Understanding esp-template

Now that we know how to generate a no_std project, let's inspect what the generated project contains, try to understand every part of it, and run it.

Inspecting the Generated Project

When creating a project from esp-template with the following answers:

  • Which MCU to target? · esp32c3
  • Configure advanced template options? · false

For this explanation, we will use the default values, if you want further modifications, see the additional prompts when not using default values.

It should generate a file structure like this:

├── .cargo
│   └── config.toml
├── src
│   └── main.rs
├── .gitignore
├── Cargo.toml
└── rust-toolchain.toml

Before going further, let's see what these files are for.

  • .cargo/config.toml
    • The Cargo configuration
    • This defines a few options to correctly build the project
    • Contains runner = "espflash flash --monitor" - this means you can just use cargo run to flash and monitor your code
  • src/main.rs
    • The main source file of the newly created project
    • For details, see the Understanding main.rs section below
  • .gitignore
    • Tells git which folders and files to ignore
  • Cargo.toml
    • The usual Cargo manifest declares some meta-data and dependencies of the project
    • Those are the most common licenses used in the Rust ecosystem
    • If you want to use a different license, you can delete these files and change the license in Cargo.toml
  • rust-toolchain.toml
    • Defines which Rust toolchain to use
      • The toolchain will be nightly or esp depending on your target

Understanding main.rs

 1 #![no_std]
 2 #![no_main]
  • #![no_std]
    • This tells the Rust compiler that this code doesn't use libstd
  • #![no_main]
    • The no_main attribute says that this program won't use the standard main interface, which is usually used when a full operating system is available. Instead of the standard main, we'll use the entry attribute from the esp-riscv-rt crate to define a custom entry point. In this program, we have named the entry point main, but any other name could have been used. The entry point function must be a diverging function. I.e. it has the signature fn foo() -> !; this type indicates that the function never returns – which means that the program never terminates.
 4 use esp_backtrace as _;
 5 use esp_println::println;
 6 use esp_hal::{clock::ClockControl, peripherals::Peripherals, prelude::*, timer::TimerGroup, Rtc};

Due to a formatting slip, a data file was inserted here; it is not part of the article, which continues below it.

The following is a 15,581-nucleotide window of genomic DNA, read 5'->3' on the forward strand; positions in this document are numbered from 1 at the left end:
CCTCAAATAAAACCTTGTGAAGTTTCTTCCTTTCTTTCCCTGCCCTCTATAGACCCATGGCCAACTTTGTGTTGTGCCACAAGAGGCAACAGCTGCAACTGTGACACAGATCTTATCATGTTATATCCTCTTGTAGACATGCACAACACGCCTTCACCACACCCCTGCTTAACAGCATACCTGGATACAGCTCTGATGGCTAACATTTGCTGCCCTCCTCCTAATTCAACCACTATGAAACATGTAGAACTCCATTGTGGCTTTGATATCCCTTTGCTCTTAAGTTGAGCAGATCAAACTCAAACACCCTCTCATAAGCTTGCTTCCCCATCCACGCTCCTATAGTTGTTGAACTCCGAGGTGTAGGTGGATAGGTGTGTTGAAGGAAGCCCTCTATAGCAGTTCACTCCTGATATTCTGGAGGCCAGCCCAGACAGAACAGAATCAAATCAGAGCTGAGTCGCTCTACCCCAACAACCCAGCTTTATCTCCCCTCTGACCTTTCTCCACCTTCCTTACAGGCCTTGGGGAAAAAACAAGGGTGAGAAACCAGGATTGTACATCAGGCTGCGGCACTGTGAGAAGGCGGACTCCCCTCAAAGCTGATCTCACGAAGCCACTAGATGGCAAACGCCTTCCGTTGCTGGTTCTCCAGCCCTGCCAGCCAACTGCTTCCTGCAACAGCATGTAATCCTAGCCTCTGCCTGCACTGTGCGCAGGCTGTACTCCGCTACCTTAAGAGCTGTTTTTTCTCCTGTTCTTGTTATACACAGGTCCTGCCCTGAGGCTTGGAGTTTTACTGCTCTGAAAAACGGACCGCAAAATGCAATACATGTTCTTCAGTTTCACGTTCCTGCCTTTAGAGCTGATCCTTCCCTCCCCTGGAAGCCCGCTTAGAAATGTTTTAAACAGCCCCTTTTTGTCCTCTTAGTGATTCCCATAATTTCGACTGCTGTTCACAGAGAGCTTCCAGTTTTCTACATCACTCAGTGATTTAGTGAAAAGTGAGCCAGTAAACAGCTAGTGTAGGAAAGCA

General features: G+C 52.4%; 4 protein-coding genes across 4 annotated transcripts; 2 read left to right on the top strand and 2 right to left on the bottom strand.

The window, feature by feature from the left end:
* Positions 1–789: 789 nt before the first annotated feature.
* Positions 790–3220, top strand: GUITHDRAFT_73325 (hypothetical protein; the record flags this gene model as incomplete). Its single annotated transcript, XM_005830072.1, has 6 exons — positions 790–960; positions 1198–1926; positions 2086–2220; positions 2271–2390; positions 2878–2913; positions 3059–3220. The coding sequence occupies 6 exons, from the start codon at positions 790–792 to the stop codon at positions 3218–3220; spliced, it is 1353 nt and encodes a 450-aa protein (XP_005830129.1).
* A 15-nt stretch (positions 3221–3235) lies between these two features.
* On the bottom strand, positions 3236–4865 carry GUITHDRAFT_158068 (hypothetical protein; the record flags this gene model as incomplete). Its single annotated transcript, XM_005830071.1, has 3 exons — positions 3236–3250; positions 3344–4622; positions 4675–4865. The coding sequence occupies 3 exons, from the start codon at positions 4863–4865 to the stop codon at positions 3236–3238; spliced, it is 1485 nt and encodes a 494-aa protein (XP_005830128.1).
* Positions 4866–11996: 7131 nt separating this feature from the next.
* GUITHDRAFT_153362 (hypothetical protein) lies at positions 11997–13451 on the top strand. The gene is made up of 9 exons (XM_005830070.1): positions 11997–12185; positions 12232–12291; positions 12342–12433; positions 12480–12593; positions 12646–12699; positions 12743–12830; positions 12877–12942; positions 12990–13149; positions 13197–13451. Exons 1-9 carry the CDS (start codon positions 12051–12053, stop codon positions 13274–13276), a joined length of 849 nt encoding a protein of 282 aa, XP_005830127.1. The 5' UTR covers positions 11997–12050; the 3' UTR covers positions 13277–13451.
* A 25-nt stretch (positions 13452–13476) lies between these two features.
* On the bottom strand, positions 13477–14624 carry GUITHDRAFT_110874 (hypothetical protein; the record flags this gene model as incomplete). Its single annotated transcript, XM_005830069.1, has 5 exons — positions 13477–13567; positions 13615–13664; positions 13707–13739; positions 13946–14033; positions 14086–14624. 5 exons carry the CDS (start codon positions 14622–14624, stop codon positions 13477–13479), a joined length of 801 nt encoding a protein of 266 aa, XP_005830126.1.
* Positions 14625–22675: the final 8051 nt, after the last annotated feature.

• use esp_backtrace as _;
    • Since we are in a bare-metal environment, we need a panic handler that runs if a panic occurs in code
    • There are a few different crates you can use (e.g panic-halt) but esp-backtrace provides an implementation that prints the address of a backtrace - together with espflash these addresses can get decoded into source code locations
  • use esp_println::println;
    • Provides println! implementation
  • use esp_hal::{...}
    • We need to bring in some types we are going to use
 8 #[entry]
 9 fn main() -> ! {
10    let peripherals = Peripherals::take();
11    let system = peripherals.SYSTEM.split();
12    let clocks = ClockControl::max(system.clock_control).freeze();
14    println!("Hello world!");
16    loop {}
17 }

Inside the main function we can find:

  • let peripherals = Peripherals::take()
    • HAL drivers usually take ownership of peripherals accessed via the PAC
    • Here we take all the peripherals from the PAC to pass them to the HAL drivers later
  • let mut system = peripherals.SYSTEM.split();
    • Sometimes a peripheral (here the System peripheral) is coarse-grained and doesn't exactly fit the HAL drivers - so here we split the System peripheral into smaller pieces which get passed to the drivers
  • let clocks = ClockControl::max(system.clock_control).freeze();
    • Here we configure the system clocks - in this case, boost to the maxiumum for the chip
    • We freeze the clocks, which means we can't change them later
    • Some drivers need a reference to the clocks to know how to calculate rates and durations
  • println!("Hello world!");
    • Prints "Hello world!"
  • loop {}
    • Since our function is supposed to never return, we just "do nothing" in a loop

Running the Code

Building and running the code is as easy as

cargo run

This builds the code according to the configuration and executes espflash to flash the code to the board.

Since our runner configuration also passes the --monitor argument to espflash, we can see what the code is printing.

Make sure that you have espflash installed, otherwise this step will fail. To install espflash: cargo install espflash

You should see something similar to this:

[2023-04-17T14:17:08Z INFO ] Serial port: '/dev/ttyACM0'
[2023-04-17T14:17:08Z INFO ] Connecting...
[2023-04-17T14:17:09Z INFO ] Using flash stub
[2023-04-17T14:17:09Z WARN ] Setting baud rate higher than 115,200 can cause issues
Chip type:         esp32c3 (revision v0.3)
Crystal frequency: 40MHz
Flash size:        4MB
Features:          WiFi, BLE
MAC address:       60:55:f9:c0:39:7c
App/part. size:    203,920/4,128,768 bytes, 4.94%
[00:00:00] [========================================]      13/13      0x0
[00:00:00] [========================================]       1/1       0x8000
[00:00:01] [========================================]      64/64      0x10000
[2023-04-17T14:17:11Z INFO ] Flashing has completed!
    CTRL+R    Reset chip
    CTRL+C    Exit

Hello world!

What you see here are messages from the first and second stage bootloader, and then, our "Hello world" message!

And that is exactly what the code is doing.

You can reboot with CTRL+R or exit with CTRL+C.

If you encounter any issues while building the project, please, see the Troubleshooting chapter.